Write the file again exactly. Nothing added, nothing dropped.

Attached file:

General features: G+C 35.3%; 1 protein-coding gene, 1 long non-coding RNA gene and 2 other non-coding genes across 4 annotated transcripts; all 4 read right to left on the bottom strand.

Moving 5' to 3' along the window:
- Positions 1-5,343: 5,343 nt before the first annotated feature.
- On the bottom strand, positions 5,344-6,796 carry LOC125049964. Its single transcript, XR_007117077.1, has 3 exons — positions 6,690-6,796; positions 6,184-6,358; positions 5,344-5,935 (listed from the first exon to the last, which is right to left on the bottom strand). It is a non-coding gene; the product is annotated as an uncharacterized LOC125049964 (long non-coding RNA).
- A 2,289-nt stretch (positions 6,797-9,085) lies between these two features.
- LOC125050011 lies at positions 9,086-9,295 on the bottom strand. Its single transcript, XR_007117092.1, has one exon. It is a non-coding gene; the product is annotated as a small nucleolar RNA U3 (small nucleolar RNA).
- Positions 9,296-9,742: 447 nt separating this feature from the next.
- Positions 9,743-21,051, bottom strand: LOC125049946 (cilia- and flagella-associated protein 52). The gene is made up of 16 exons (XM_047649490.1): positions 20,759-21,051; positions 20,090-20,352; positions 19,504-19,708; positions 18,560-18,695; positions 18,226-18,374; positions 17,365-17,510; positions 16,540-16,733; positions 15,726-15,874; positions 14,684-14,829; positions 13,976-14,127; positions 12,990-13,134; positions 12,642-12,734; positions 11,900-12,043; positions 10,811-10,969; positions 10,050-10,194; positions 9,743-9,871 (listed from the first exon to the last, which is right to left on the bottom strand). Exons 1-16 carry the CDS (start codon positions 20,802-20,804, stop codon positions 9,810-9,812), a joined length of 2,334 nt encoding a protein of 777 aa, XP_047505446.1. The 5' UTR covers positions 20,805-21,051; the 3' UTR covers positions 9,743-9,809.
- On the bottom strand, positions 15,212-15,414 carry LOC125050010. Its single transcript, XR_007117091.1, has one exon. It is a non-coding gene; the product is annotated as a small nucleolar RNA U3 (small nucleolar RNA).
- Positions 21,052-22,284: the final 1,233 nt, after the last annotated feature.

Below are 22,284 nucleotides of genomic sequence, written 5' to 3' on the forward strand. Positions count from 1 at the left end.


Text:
General features: G+C 35.3%; 1 protein-coding gene, 1 long non-coding RNA gene and 2 other non-coding genes across 4 annotated transcripts; all 4 read right to left on the bottom strand.

Moving 5' to 3' along the window:
- Positions 1-5,343: 5,343 nt before the first annotated feature.
- On the bottom strand, positions 5,344-6,796 carry LOC125049964. Its single transcript, XR_007117077.1, has 3 exons — positions 6,690-6,796; positions 6,184-6,358; positions 5,344-5,935 (listed from the first exon to the last, which is right to left on the bottom strand). It is a non-coding gene; the product is annotated as an uncharacterized LOC125049964 (long non-coding RNA).
- A 2,289-nt stretch (positions 6,797-9,085) lies between these two features.
- LOC125050011 lies at positions 9,086-9,295 on the bottom strand. Its single transcript, XR_007117092.1, has one exon. It is a non-coding gene; the product is annotated as a small nucleolar RNA U3 (small nucleolar RNA).
- Positions 9,296-9,742: 447 nt separating this feature from the next.
- Positions 9,743-21,051, bottom strand: LOC125049946 (cilia- and flagella-associated protein 52). The gene is made up of 16 exons (XM_047649490.1): positions 20,759-21,051; positions 20,090-20,352; positions 19,504-19,708; positions 18,560-18,695; positions 18,226-18,374; positions 17,365-17,510; positions 16,540-16,733; positions 15,726-15,874; positions 14,684-14,829; positions 13,976-14,127; positions 12,990-13,134; positions 12,642-12,734; positions 11,900-12,043; positions 10,811-10,969; positions 10,050-10,194; positions 9,743-9,871 (listed from the first exon to the last, which is right to left on the bottom strand). Exons 1-16 carry the CDS (start codon positions 20,802-20,804, stop codon positions 9,810-9,812), a joined length of 2,334 nt encoding a protein of 777 aa, XP_047505446.1. The 5' UTR covers positions 20,805-21,051; the 3' UTR covers positions 9,743-9,809.
- On the bottom strand, positions 15,212-15,414 carry LOC125050010. Its single transcript, XR_007117091.1, has one exon. It is a non-coding gene; the product is annotated as a small nucleolar RNA U3 (small nucleolar RNA).
- Positions 21,052-22,284: the final 1,233 nt, after the last annotated feature.

Below are 22,284 nucleotides of genomic sequence, written 5' to 3' on the forward strand. Positions count from 1 at the left end.